|Water for Urban Areas (UNU, 2000, 243 p.)|
|2. Water management in Metropolitan Tokyo|
|Water circulation and urban civilization|
Urban developments that contribute to the convenience of urban life and economic efficiency have altered the nature of water circulation in Tokyo. As a result, the populace has been troubled by new types of flood hazard since 1985, a decrease in water bodies, a decrease in the ability to control the temperature in the city, and the heat island phenomenon, which has become acute in recent years. Tokyo waterworks have eagerly sought to meet the increased demand for water and have developed water resources by means of dam construction. New technologies, based on visions worthy of the twenty-first century and not limited to conventional planning ideas, have been sought for the water management of the future.
This could be called the materialization of the philosophy of recycling. The characteristics of water as a natural resource are intrinsic in the meaning of the recycling of resources. The utilization of treated sewage in buildings and to recharge rivers since the latter half of the 1980s in Tokyo, no matter how limited, should be recognized as the forerunner of water recycling measures from the point of view of the history of technologies.
New technologies must be developed to cope with the utilization of treated sewage, which is expected to grow in volume in Tokyo in the future. In order to achieve this goal, it is important to offer water of acceptable quality at low cost. The administration that produces treated sewage and the administrative bodies for waterworks, rivers, and streams, and the environments expected to use the treated sew- age are related to each other. In order to realize the philosophy of water recycling, an all-around administration is a must. In order to achieve this academically, the development of interdisciplinary fields of studies and cooperation is required. At the moment, treated sewage is sent underground from treatment plants to buildings, rivers, and water channels. For the future, however, studies are already under way on numerous technologies for sending it back to the upper basins of rivers and streams supplying purification plants.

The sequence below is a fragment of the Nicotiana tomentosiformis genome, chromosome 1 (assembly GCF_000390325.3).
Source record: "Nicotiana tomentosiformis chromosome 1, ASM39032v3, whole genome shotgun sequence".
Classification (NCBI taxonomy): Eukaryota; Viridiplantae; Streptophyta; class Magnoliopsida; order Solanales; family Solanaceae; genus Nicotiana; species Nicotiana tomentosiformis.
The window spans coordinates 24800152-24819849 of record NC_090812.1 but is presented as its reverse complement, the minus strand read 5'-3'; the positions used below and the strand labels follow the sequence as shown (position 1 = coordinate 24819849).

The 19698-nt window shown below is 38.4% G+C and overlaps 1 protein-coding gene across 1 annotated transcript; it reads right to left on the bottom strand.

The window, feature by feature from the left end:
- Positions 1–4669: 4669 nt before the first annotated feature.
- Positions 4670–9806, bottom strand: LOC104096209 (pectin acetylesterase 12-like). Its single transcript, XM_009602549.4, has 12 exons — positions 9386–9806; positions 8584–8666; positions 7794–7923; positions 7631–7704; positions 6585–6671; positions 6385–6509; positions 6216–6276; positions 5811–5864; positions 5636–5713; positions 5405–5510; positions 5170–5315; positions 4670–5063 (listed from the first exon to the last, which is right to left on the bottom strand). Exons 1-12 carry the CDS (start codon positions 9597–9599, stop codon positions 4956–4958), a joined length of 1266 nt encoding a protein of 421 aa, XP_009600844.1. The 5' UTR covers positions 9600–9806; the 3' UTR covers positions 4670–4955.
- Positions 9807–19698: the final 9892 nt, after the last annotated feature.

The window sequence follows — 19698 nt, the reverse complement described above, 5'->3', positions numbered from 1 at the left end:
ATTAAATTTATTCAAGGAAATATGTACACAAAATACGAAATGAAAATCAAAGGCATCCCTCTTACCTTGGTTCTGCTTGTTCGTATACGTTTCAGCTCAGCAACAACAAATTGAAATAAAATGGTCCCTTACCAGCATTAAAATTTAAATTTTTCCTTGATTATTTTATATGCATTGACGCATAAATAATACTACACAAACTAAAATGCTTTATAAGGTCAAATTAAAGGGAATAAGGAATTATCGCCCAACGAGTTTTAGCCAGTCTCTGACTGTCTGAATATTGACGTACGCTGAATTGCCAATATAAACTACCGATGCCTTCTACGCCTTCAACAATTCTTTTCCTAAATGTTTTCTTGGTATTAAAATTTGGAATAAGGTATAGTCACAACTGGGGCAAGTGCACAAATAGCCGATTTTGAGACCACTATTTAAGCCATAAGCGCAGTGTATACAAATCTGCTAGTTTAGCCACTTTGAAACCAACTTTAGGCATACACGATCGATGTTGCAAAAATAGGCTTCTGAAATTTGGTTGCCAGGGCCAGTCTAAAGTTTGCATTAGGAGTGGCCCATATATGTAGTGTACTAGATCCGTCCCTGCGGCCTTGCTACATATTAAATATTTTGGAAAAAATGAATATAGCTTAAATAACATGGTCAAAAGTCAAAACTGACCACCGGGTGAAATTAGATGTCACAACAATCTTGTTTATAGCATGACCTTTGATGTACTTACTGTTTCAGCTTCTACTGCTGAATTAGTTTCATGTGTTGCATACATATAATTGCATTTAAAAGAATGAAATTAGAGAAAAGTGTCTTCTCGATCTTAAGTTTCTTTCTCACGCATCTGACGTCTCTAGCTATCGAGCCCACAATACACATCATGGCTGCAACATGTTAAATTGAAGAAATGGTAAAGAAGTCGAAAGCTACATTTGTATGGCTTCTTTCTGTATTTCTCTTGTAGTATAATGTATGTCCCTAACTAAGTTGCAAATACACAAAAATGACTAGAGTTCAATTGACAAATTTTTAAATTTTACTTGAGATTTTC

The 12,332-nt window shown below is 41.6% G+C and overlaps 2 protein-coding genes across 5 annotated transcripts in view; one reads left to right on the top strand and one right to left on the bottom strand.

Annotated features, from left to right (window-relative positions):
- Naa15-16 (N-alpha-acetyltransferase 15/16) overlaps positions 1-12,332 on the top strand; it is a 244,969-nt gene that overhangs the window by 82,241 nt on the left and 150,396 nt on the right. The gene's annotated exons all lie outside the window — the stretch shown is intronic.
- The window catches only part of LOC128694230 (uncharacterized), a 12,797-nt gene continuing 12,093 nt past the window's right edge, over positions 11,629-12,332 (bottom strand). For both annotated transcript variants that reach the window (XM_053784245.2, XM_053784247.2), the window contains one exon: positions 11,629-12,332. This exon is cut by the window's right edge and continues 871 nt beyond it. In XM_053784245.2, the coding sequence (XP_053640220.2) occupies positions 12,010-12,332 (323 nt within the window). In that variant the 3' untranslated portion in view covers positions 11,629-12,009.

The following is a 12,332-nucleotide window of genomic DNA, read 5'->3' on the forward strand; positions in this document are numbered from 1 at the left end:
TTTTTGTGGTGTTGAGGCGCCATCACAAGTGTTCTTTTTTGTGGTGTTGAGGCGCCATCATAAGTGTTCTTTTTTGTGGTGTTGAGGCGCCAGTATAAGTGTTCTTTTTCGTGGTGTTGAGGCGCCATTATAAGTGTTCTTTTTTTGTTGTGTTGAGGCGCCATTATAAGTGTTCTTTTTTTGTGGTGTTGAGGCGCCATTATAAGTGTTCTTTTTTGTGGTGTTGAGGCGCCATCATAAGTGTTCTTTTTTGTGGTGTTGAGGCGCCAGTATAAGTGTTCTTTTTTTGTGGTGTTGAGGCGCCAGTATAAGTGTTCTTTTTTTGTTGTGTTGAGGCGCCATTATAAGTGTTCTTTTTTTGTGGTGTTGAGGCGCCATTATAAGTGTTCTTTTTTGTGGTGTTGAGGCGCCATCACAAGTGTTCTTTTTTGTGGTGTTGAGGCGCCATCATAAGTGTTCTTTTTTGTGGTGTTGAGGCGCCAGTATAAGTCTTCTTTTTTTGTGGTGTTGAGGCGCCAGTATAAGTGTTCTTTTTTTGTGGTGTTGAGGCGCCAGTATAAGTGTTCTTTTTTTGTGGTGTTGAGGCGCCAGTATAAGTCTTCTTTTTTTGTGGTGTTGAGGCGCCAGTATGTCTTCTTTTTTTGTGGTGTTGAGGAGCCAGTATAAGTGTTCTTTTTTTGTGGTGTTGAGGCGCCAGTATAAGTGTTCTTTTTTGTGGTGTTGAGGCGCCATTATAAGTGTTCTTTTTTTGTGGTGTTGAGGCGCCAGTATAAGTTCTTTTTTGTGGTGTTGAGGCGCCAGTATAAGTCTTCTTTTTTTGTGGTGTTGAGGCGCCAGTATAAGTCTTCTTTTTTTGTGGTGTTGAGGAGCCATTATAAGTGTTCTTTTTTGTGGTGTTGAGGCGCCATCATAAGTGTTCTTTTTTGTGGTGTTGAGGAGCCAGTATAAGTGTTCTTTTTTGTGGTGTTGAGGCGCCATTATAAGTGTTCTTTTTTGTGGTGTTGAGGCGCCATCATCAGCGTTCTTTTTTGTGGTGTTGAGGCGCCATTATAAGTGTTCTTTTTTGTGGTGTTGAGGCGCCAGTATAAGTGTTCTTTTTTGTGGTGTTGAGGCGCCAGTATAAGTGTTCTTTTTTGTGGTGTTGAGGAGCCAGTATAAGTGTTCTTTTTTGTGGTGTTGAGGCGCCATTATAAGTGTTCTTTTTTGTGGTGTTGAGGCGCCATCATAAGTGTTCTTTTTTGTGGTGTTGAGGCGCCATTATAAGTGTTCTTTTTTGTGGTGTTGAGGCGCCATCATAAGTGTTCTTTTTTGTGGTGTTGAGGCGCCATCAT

In this context, the utilization of treated sewage must be recognized as one part of water resource development. Water resource development for big cities in the future should be a combination of dams, the utilization of treated sewage, the use of rainwater, as is being done in Sumida District, Tokyo, the conversion of existing water rights, etc. The designers and the executors of development plans must recognize that projects that do not take recycling into account affect the natural circulation of water in that area. If this concept is not accepted, the philosophy of recycling will not be able to be applied to Tokyo as a basic element in city planning.
The concept of recycling should not be limited to the waterworks of Tokyo; it should be applied to the water management of any future megalopolis and especially to the future planning of water-related infrastructure. As water-related projects become bigger and more complicated, the concept will expand its influence beyond borders. Hence, the concept is undoubtedly the key to the global problems of water and the environment.